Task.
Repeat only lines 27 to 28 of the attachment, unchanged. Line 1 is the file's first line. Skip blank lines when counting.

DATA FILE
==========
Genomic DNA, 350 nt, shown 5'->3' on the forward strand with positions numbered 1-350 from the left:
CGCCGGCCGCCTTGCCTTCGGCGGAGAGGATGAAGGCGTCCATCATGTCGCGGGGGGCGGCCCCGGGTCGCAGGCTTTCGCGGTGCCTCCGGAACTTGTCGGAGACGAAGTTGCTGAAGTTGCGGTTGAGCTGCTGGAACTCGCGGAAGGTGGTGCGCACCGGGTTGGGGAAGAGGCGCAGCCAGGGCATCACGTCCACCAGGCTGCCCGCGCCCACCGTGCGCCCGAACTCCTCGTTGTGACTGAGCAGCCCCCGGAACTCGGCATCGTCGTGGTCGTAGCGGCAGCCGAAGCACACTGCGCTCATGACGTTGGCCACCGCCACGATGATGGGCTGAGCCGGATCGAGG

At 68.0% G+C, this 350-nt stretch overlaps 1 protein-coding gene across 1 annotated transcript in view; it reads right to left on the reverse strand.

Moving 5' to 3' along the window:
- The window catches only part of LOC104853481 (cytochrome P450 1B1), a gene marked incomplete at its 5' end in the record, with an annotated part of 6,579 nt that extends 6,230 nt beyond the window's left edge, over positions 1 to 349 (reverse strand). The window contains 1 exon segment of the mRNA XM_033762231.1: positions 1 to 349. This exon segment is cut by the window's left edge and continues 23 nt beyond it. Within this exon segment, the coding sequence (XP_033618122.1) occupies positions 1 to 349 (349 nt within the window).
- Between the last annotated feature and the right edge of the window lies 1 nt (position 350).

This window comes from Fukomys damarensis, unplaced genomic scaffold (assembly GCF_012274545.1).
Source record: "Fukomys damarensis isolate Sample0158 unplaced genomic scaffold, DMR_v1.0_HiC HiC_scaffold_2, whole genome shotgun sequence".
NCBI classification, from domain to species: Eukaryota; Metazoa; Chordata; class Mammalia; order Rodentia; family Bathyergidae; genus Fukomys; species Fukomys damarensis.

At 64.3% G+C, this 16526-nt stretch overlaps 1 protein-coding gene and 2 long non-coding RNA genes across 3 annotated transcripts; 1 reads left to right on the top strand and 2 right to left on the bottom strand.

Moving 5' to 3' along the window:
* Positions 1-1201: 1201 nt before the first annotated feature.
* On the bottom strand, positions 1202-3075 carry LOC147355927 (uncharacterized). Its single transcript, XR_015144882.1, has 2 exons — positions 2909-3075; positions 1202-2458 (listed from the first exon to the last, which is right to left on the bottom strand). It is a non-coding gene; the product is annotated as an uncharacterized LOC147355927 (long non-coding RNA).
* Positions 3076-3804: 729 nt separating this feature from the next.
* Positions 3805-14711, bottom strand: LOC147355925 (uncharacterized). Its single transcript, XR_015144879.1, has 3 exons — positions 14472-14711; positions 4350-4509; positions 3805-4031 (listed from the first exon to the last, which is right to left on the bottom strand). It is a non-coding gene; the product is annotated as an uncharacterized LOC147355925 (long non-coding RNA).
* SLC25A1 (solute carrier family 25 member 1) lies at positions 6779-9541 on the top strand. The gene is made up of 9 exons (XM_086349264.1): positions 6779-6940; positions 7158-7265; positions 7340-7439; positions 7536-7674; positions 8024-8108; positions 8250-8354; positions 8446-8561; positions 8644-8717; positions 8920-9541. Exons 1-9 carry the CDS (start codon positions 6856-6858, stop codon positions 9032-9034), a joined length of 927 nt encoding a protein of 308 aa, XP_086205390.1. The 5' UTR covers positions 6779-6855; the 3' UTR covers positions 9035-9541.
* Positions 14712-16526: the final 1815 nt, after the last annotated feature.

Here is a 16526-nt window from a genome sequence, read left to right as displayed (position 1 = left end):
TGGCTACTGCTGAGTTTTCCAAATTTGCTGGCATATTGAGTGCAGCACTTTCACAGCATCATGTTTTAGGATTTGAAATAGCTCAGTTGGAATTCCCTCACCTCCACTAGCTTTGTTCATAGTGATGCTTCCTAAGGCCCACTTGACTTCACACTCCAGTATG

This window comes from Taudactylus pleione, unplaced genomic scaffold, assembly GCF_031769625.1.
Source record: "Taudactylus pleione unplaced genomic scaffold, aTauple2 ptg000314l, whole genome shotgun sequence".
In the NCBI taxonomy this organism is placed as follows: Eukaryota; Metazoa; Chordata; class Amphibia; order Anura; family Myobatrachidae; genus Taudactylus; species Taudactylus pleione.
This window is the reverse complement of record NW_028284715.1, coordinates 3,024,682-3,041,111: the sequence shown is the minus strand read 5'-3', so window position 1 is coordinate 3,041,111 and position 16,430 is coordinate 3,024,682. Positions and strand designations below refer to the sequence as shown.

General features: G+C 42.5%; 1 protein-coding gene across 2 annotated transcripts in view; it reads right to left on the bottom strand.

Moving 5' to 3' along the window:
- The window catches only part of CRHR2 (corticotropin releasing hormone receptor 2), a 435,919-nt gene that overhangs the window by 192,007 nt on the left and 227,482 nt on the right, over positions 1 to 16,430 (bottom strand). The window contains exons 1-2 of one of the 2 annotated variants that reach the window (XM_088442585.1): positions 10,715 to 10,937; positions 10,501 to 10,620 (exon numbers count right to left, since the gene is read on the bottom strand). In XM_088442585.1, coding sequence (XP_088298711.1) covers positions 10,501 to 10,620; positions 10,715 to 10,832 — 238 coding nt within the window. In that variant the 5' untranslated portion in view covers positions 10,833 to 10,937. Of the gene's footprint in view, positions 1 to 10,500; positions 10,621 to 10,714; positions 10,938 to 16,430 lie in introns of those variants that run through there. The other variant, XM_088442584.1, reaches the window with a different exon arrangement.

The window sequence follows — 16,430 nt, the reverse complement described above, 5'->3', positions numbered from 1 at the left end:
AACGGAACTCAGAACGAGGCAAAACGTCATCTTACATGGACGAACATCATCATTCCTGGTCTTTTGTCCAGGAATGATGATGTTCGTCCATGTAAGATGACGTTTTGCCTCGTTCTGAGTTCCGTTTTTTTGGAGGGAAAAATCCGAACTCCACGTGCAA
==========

The window sequence follows — 16,430 nt, the reverse complement described above, 5'->3', positions numbered from 1 at the left end:
AACGGAACTCAGAACGAGGCAAAACGTCATCTTACATGGACGAACATCATCATTCCTGGTCTTTTGTCCAGGAATGATGATGTTCGTCCATGTAAGATGACGTTTTGCCTCGTTCTGAGTTCCGTTTTTTTGGAGGGAAAAATCCGAACTCCACGTGCAA